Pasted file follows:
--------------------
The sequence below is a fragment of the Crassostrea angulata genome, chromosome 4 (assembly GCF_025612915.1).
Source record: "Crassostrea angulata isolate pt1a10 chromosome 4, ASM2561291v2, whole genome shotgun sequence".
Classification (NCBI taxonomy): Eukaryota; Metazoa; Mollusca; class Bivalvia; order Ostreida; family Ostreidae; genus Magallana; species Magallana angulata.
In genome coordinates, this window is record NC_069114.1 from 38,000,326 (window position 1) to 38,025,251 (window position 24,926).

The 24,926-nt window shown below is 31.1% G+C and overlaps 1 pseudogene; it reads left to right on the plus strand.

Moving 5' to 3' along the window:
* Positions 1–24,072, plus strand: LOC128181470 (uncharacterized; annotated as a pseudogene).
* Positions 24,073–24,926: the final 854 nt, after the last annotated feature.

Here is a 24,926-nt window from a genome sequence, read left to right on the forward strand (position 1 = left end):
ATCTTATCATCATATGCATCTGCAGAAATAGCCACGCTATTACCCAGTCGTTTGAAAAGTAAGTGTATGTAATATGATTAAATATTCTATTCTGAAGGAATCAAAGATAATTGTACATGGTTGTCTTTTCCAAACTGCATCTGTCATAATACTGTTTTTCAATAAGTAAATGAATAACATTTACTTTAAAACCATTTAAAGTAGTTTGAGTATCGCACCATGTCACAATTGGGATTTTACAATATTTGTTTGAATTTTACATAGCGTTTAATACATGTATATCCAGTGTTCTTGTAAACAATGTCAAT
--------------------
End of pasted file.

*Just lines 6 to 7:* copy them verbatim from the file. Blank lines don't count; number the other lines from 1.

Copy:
Moving 5' to 3' along the window:
* Positions 1–24,072, plus strand: LOC128181470 (uncharacterized; annotated as a pseudogene).